Using prosecutions is a striking tool in measuring the credibility of fraud claims because the prosecutorial numbers are not influenced by politics. Furthermore, there is no dependable evidence that contradicts prosecutorial figures.
The illegal use of a benefit by an immigrant is not in and of itself criminal per se, but using false or misleading information to apply for the benefit is a felony, making it criminal for all intents and purposes.
Immigration prosecutions under 8 U.S.C. § 1001 — Fraud/false statements or entries generally — are low. Both the recent levels of prosecutions are low, and the yearly trends have been consistently decreasing over the past decade. Even at peak levels, prosecutions for fraud were fewer than 400 cases annually. You look at both levels and recent changes.
As of August 2018, there have been 35 prosecutions that lead with this charge, a 6 percent decrease from last year; a -33.8 percent decrease from 5 years ago; and an -87.1 percent decrease from 10 years ago, according to Transaction Records Access Clearinghouse (TRAC) which uses FOIA information to provide the following information.
It’s important to put this number in perspective. Give or take, there are roughly 43 million immigrants residing in the United States, which account for 13.5 percent of the population. Of those 43 million, there were 35 prosecutions for fraud, meaning that were was one case of fraud for every 1.228 million immigrants.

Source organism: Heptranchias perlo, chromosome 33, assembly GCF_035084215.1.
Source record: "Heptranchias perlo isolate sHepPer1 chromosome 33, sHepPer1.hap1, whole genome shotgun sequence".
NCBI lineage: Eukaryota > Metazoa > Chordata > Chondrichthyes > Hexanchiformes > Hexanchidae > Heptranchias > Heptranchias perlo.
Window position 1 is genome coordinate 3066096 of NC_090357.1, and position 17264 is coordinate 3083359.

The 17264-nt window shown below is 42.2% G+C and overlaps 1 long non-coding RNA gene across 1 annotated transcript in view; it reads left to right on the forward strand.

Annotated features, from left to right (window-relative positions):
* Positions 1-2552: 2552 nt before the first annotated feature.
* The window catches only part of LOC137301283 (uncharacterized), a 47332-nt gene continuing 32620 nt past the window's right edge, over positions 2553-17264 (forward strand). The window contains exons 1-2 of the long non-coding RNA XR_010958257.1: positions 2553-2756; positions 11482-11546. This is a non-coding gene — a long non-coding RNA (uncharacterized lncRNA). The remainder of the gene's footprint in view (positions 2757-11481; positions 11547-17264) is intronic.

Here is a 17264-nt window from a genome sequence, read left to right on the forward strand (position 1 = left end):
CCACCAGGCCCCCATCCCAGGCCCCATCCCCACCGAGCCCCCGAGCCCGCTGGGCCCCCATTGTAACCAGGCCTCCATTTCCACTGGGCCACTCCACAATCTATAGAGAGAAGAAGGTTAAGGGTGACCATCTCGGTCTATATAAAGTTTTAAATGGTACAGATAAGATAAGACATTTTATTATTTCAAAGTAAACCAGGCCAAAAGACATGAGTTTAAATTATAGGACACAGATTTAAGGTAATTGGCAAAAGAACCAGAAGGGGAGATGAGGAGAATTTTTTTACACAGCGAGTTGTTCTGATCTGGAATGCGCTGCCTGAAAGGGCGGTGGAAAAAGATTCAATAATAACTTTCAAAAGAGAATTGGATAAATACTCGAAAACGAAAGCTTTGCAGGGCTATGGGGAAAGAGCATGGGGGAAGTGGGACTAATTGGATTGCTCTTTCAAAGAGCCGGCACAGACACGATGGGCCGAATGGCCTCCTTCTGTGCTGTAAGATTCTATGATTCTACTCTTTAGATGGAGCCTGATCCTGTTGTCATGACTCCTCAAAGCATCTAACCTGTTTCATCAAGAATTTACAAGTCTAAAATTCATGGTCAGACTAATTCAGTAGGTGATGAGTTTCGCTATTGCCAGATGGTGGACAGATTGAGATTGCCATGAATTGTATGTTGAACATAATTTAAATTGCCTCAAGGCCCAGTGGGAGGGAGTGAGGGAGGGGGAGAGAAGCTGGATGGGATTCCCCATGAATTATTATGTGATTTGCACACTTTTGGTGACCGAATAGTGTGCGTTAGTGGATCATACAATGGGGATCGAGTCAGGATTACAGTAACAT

To be clear, there are mitigating factors. Immigrants cannot accept benefits for the first five years they are in the United States, so that changes the calculation slightly. Furthermore, there are additional cases whereby prosecutions under this statute are not the primary charge, but a secondary charge. Although the numbers of those cases is similarly low, it does skew the numbers slightly as well.
Immigration Prosecutions under 8 U.S.C. § 1001
The long-term trend, again according to TRAC, demonstrates a gradual decline in the number of immigration prosecutions for this crime.
Immigration Prosecutions under 8 U.S.C. § 1001 over 20 years
When you break it down by judicial districts, the relatively few cases prosecuted in 2018 are even more stark. During the first nine months of 2018, the district with the highest number of prosecutions—16— occurred in the Southern District of Florida. The next closest was seven prosecutions in Texas.
In 2017, the Justice Department said the government obtained 1.6 fraud-federal program prosecutions for every one million people in the United States; which is expected to drop to 1.5 per one million this year.
To be clear, that is not to say that immigrants are not committing fraud, but it does make clear that the prosecutions under the primary statute are exceedingly low, and arguably, do not justify the draconian changes to regulations on public charge that the administration released last Saturday night.
Given that the number of prosecutions of immigrants and Americans for fraud are very low, the purpose behind the government’s proposed regulation overhauling the the regulation to make determination as a public as a means of reducing said fraud is unfounded, and the rule itself, overly broad.